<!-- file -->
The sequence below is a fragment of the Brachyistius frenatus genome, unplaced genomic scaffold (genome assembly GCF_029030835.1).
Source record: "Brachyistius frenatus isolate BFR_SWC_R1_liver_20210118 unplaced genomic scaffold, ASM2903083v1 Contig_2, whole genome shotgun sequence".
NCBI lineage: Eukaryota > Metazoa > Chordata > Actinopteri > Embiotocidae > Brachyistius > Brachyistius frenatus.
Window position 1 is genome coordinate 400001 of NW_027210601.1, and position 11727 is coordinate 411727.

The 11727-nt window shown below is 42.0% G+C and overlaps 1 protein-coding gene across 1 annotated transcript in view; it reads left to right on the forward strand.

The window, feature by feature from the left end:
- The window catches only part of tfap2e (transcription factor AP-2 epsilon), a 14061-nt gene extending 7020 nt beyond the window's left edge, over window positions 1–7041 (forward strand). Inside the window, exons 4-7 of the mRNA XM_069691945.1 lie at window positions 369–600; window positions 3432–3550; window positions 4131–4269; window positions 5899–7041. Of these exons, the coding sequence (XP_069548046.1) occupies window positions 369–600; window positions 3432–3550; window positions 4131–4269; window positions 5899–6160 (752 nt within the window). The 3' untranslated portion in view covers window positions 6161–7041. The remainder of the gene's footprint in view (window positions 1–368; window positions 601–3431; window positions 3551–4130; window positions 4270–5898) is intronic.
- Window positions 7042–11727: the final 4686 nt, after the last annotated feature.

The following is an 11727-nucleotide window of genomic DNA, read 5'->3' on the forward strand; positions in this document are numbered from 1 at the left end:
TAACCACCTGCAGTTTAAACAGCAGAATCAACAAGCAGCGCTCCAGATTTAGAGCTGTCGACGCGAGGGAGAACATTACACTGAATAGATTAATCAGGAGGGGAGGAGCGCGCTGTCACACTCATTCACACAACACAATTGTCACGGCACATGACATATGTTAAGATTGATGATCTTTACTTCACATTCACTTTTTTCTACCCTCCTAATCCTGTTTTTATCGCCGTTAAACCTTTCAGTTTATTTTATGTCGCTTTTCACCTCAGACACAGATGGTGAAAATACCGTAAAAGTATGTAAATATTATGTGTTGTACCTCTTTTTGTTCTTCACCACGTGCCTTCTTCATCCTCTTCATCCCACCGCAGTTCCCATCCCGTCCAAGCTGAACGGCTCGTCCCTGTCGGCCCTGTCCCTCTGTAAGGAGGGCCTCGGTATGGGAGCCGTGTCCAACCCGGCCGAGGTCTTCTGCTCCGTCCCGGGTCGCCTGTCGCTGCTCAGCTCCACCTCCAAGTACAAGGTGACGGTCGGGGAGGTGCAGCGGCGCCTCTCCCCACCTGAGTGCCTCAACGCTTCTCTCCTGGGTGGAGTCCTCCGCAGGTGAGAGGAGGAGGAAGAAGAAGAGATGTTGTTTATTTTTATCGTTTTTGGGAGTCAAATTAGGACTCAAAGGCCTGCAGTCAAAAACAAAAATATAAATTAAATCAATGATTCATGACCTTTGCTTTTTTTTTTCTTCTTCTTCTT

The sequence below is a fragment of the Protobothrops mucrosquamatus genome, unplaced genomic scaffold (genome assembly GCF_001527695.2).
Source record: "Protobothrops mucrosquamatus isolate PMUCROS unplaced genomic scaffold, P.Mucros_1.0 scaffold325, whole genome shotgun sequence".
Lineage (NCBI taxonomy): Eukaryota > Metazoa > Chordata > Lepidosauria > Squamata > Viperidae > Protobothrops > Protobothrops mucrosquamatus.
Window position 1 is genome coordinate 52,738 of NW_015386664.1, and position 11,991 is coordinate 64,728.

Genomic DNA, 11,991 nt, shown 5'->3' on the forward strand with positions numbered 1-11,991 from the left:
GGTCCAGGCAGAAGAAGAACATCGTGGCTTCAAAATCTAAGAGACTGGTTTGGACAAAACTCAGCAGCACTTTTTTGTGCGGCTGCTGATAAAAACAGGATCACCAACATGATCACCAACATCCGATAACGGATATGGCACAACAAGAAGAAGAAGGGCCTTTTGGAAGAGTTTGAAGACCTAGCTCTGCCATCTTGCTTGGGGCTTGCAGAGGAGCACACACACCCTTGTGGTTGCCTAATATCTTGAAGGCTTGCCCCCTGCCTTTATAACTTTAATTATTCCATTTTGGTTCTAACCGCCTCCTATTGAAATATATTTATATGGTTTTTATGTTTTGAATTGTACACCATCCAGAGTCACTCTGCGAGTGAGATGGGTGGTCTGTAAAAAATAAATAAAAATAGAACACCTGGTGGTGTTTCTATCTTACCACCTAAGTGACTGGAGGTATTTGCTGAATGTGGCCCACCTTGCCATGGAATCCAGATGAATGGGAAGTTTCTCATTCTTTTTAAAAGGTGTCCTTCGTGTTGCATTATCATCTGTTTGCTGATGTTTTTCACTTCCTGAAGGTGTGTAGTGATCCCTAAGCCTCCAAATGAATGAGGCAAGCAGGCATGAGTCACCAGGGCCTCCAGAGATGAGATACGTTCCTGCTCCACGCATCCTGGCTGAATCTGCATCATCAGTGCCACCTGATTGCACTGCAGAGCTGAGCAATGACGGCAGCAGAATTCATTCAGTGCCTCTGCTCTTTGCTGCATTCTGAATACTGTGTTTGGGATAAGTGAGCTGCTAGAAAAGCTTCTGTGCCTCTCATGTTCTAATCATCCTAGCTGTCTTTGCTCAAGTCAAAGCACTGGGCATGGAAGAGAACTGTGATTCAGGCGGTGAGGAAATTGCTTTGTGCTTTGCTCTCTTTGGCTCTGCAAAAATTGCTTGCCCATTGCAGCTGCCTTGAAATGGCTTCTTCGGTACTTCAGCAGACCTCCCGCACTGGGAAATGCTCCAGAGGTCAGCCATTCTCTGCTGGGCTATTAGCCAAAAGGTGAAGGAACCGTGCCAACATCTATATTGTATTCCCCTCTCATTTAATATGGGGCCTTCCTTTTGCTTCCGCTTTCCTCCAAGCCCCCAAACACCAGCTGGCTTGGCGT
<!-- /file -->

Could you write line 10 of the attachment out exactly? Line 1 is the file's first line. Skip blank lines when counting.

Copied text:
TAACCACCTGCAGTTTAAACAGCAGAATCAACAAGCAGCGCTCCAGATTTAGAGCTGTCGACGCGAGGGAGAACATTACACTGAATAGATTAATCAGGAGGGGAGGAGCGCGCTGTCACACTCATTCACACAACACAATTGTCACGGCACATGACATATGTTAAGATTGATGATCTTTACTTCACATTCACTTTTTTCTACCCTCCTAATCCTGTTTTTATCGCCGTTAAACCTTTCAGTTTATTTTATGTCGCTTTTCACCTCAGACACAGATGGTGAAAATACCGTAAAAGTATGTAAATATTATGTGTTGTACCTCTTTTTGTTCTTCACCACGTGCCTTCTTCATCCTCTTCATCCCACCGCAGTTCCCATCCCGTCCAAGCTGAACGGCTCGTCCCTGTCGGCCCTGTCCCTCTGTAAGGAGGGCCTCGGTATGGGAGCCGTGTCCAACCCGGCCGAGGTCTTCTGCTCCGTCCCGGGTCGCCTGTCGCTGCTCAGCTCCACCTCCAAGTACAAGGTGACGGTCGGGGAGGTGCAGCGGCGCCTCTCCCCACCTGAGTGCCTCAACGCTTCTCTCCTGGGTGGAGTCCTCCGCAGGTGAGAGGAGGAGGAAGAAGAAGAGATGTTGTTTATTTTTATCGTTTTTGGGAGTCAAATTAGGACTCAAAGGCCTGCAGTCAAAAACAAAAATATAAATTAAATCAATGATTCATGACCTTTGCTTTTTTTTTTCTTCTTCTTCTT